BY LORRAINE ALI, LOS ANGELES TIMES
Engaging melodrama and stumbling social commentary meet in “Little Fires Everywhere,” Hulu’s eight-part adaptation of Celeste Ng’s bestselling 2017 novel of the same name, which opens with a well-to-do woman watching in disbelief as her suburban McMansion burns down.
Keeping up appearances while getting to the bottom of things is a dangerous combination in this not too heavy, not too light miniseries about what happens when a planned community is upended by unplanned events. Casual quarantine viewing wasn’t likely the goal of “Little Fires Everywhere,” but it hits that middling mark and arrives at the opportune time for content-hungry shut-ins.
The series features co-producers Reese Witherspoon and Kerry Washington as fiercely protective mothers from very different walks of life. The women’s worlds blow apart when their paths collide, and questions of class and race threaten family alliances and long-held community beliefs about justice and equity.
Set in the late 1990s, it begins with the Richardsons, an affluent, white, oh-so-perfect family of six with deep roots in Shaker Heights, Ohio, an unbelievably hermetic Cleveland suburb where public school students naturally matriculate to Harvard and an overgrown front lawn equals a city fine and deep social shame. Family matriarch Elena (Witherspoon) is the region’s premier poster wife and mother.
Then transient single mom Mia Warren (Washington) and her teen daughter, Pearl (Lexi Underwood), roll into town in their broke-down blue Chevy hatchback. First they rent a property from the Richardsons, then the families’ lives become even more intertwined when Mia takes on domestic work in Elena’s home and their teenage kids become friends, and lovers.
Shaker Heights’ community ethos — that “everything should be planned out, and that by doing so you could avoid the unseemly, the unpleasant and the disastrous” — is rocked to its core when the moms eventually clash over the parental rights of Mia’s co-worker at her second job in a Chinese restaurant, Bebe Chow (Lu Huang), a poor immigrant from China who’s in search of her abandoned child.
The problem here is that Witherspoon’s entitled housewife who thinks she’s progressive (spoiler alert: she’s not) looks a lot like her character in “Big Little Lies,” though more fastidiously groomed and less introspective. She can’t help but swing her hair when she walks.
Washington’s struggling, down-on-her luck Mia is equally narrow. The strapped artist is always angry, always ready to blow, always ready for a fight. She’s been on the losing end of systemic racial and gender bias, and her face is set on permanent scowl.
When the clueless yet strident Elena has it out with her and accuses Mia of making terrible choices as a mother, she dishes out the obvious retort of what choices?! She never had the “options that being rich and white and entitled” gave her counterpart.
Clumsy dialogue aside, “Little Fires Everywhere” is entertaining as a high-end soap opera driven by star power, a little bit of mystery and lots of ‘90s pop culture references. Suburban life plays out over the music of Liz Phair and TLC, clips of Ricki Lake and “The Real World.” Elena’s book club squirms while gingerly discussing “The Vagina Monologues,” and it’s un-ironic when the kids wear high-rise shorts.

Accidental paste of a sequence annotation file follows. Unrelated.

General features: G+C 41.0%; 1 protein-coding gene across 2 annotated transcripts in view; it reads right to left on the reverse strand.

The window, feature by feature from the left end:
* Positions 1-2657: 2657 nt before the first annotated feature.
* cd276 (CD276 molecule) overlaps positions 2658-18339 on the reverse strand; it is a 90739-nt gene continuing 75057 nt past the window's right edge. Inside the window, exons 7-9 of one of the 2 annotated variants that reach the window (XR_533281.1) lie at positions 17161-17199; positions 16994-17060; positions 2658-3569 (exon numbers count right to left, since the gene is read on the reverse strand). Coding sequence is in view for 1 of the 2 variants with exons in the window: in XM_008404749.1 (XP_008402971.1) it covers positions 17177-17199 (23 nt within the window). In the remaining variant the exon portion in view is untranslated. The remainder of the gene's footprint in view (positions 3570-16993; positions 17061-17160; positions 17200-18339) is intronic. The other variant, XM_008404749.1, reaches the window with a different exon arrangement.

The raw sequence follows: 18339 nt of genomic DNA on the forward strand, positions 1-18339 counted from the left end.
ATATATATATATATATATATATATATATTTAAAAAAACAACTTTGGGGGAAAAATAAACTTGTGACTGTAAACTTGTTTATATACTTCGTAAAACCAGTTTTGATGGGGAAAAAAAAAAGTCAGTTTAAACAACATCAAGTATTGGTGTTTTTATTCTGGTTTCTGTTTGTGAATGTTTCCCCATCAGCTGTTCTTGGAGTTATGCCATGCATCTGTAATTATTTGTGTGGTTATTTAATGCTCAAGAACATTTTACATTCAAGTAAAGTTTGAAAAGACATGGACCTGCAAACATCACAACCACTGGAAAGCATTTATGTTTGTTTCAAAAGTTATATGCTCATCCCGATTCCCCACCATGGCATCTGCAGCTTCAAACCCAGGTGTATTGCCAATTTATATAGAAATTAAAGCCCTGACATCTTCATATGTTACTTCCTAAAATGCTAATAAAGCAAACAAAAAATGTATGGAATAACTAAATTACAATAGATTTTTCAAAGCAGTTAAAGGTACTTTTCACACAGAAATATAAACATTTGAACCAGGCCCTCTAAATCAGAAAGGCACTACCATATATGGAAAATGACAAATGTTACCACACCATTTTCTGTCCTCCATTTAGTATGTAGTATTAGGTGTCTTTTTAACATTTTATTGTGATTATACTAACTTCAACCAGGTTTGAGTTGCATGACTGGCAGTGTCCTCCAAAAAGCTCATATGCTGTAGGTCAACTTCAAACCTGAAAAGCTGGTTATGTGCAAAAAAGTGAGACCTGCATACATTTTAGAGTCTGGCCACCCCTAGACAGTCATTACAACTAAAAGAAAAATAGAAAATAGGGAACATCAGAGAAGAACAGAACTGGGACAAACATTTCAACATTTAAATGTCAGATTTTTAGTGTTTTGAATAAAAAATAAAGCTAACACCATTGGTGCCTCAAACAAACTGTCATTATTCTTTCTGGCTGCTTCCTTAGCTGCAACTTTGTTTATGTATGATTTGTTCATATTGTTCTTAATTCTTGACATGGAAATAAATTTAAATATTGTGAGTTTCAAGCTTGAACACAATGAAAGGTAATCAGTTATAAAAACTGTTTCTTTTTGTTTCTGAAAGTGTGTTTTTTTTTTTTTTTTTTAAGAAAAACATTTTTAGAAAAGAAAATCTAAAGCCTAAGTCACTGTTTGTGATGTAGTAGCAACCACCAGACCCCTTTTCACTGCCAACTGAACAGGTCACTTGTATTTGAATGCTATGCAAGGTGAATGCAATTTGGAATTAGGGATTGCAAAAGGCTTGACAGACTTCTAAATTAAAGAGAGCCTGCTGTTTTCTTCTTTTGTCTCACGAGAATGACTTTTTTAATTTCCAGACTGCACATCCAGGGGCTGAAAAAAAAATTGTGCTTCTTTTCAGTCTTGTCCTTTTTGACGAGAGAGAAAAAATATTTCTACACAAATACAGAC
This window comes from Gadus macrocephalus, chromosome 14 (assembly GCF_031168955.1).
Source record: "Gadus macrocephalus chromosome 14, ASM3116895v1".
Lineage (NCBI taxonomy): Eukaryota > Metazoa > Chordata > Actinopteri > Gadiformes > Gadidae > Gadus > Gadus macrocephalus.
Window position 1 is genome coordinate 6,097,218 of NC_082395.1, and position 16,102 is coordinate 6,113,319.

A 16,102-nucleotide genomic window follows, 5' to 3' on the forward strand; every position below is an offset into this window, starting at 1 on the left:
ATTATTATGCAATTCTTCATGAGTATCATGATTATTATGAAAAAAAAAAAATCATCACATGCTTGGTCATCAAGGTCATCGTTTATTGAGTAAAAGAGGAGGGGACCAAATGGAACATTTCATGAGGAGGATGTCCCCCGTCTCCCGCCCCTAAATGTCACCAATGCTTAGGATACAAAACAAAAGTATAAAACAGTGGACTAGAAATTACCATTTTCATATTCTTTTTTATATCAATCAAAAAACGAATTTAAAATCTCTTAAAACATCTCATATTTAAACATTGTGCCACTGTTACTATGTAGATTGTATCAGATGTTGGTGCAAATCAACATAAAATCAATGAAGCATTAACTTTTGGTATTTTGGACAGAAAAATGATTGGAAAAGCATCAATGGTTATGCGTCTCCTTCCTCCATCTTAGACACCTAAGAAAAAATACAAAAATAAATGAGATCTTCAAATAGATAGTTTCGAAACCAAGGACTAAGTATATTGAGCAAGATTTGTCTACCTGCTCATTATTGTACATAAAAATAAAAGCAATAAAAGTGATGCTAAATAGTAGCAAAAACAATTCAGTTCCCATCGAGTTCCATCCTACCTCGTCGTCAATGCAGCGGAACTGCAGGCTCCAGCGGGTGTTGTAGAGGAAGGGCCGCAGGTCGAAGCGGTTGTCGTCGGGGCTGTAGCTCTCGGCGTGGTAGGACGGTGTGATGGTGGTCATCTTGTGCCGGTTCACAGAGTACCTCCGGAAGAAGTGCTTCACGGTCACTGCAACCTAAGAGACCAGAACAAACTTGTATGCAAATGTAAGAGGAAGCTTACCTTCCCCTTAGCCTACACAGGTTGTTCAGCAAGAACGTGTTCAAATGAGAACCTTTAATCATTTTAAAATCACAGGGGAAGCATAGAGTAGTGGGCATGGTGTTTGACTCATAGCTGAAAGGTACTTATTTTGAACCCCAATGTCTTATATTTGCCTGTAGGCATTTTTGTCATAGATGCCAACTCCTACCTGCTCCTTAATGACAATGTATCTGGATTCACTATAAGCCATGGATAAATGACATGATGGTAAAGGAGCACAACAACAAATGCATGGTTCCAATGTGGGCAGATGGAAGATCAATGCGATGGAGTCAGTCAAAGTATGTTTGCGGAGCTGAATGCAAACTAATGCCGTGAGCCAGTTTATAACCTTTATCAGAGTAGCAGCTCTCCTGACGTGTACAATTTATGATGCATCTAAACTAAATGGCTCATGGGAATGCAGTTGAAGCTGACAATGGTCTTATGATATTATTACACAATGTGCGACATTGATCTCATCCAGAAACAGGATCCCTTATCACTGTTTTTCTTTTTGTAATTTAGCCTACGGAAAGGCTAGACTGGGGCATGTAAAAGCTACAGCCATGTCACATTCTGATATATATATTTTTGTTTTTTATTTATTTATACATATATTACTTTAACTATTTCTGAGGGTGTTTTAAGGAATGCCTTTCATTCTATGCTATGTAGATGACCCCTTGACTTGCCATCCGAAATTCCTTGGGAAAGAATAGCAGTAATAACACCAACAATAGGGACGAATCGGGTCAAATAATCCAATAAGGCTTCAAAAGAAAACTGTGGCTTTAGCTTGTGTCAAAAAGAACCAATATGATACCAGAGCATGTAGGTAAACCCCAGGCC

Adapted for television by Liz Tigelaar, “Little Fires Everywhere” is reportedly faithful to the spirit of the book — co-producer Ng consulted on the scripts for the hour-long episodes — but heightens the importance of race in the narrative, particularly regarding Mia, whose race isn’t marked in the novel.
The teens here are the best part of the show, particularly the overachieving Pearl. Underwood convincingly plays an independent, emotionally torn young woman whose exceptional maturity is a clear reaction to being raised by a self-centered, unstable mother. Elena’s gentle son, Moody (Gavin Lewis), develops a crush on her, though she begins to gravitate toward his older brother, Trip (Jordan Elsass), a lunk-headed jock. The youngest Richardson sibling, Izzy (Megan Stott), is an outcast misunderstood by her cruel classmates and preppy mother. When she befriends like-minded eccentric Mia, the literal fireworks begin.
The adults, on the other hand, carry the burden of representing archetypes in the series’ class war. Elena’s lawyer husband, Bill (Joshua Jackson), for example, is a good provider/lousy listener more interested in her procurement of the dry cleaning than her relationship with the kids. He announces “Honey, I’m home!” after his long work day. She starts that day arranging color-coded sack lunches for the children.
Motherhood, in all its pain and joy, is a recurring theme here, inspiring lines so good they cut to the bone. As Elena, after a glass or two of wine, laments of her rocky relationship with Izzy, “You take it for granted that they’ll love you forever. That they’ll love you at all.”
“Little Fires Everywhere” is not a searing masterpiece nor a flaming disaster. It’s a fast, easy-to-watch drama where family relationships are the kindling and social mores an accelerator. Watch it all go up in flames.
“Little Fires Everywhere”
- Where: Hulu
- When: Any time
- Rated: TV-MA (may be unsuitable for children under the age of 17)